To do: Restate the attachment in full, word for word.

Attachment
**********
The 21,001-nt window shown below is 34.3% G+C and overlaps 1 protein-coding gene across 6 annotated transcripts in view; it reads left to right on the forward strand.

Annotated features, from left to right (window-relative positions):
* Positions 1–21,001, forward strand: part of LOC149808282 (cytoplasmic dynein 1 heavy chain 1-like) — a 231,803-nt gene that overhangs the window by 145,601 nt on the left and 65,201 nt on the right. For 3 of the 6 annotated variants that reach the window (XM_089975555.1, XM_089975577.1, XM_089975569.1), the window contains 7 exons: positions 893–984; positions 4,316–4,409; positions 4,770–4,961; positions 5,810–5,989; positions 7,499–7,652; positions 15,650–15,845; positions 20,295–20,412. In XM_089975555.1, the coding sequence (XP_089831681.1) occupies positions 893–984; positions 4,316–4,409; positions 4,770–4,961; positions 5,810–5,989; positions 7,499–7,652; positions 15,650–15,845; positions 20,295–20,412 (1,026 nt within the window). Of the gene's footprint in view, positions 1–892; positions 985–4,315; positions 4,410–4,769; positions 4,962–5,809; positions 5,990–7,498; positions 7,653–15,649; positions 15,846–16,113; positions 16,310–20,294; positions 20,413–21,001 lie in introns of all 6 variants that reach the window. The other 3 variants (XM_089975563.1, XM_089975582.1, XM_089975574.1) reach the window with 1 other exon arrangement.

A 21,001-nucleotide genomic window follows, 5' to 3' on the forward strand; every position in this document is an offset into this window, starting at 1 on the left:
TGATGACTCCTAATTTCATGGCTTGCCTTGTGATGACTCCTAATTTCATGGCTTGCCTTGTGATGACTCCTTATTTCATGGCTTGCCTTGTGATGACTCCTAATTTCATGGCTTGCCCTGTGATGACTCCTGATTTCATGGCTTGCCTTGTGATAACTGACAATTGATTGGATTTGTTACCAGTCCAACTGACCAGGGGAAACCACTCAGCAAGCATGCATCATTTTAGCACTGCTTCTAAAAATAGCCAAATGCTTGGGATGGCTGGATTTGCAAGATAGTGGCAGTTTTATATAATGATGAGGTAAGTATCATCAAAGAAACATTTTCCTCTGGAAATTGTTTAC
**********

The 21,001-nt window shown below is 34.3% G+C and overlaps 1 protein-coding gene across 6 annotated transcripts in view; it reads left to right on the forward strand.

Annotated features, from left to right (window-relative positions):
* Positions 1–21,001, forward strand: part of LOC149808282 (cytoplasmic dynein 1 heavy chain 1-like) — a 231,803-nt gene that overhangs the window by 145,601 nt on the left and 65,201 nt on the right. For 3 of the 6 annotated variants that reach the window (XM_089975555.1, XM_089975577.1, XM_089975569.1), the window contains 7 exons: positions 893–984; positions 4,316–4,409; positions 4,770–4,961; positions 5,810–5,989; positions 7,499–7,652; positions 15,650–15,845; positions 20,295–20,412. In XM_089975555.1, the coding sequence (XP_089831681.1) occupies positions 893–984; positions 4,316–4,409; positions 4,770–4,961; positions 5,810–5,989; positions 7,499–7,652; positions 15,650–15,845; positions 20,295–20,412 (1,026 nt within the window). Of the gene's footprint in view, positions 1–892; positions 985–4,315; positions 4,410–4,769; positions 4,962–5,809; positions 5,990–7,498; positions 7,653–15,649; positions 15,846–16,113; positions 16,310–20,294; positions 20,413–21,001 lie in introns of all 6 variants that reach the window. The other 3 variants (XM_089975563.1, XM_089975582.1, XM_089975574.1) reach the window with 1 other exon arrangement.

A 21,001-nucleotide genomic window follows, 5' to 3' on the forward strand; every position in this document is an offset into this window, starting at 1 on the left:
TGATGACTCCTAATTTCATGGCTTGCCTTGTGATGACTCCTAATTTCATGGCTTGCCTTGTGATGACTCCTTATTTCATGGCTTGCCTTGTGATGACTCCTAATTTCATGGCTTGCCCTGTGATGACTCCTGATTTCATGGCTTGCCTTGTGATAACTGACAATTGATTGGATTTGTTACCAGTCCAACTGACCAGGGGAAACCACTCAGCAAGCATGCATCATTTTAGCACTGCTTCTAAAAATAGCCAAATGCTTGGGATGGCTGGATTTGCAAGATAGTGGCAGTTTTATATAATGATGAGGTAAGTATCATCAAAGAAACATTTTCCTCTGGAAATTGTTTAC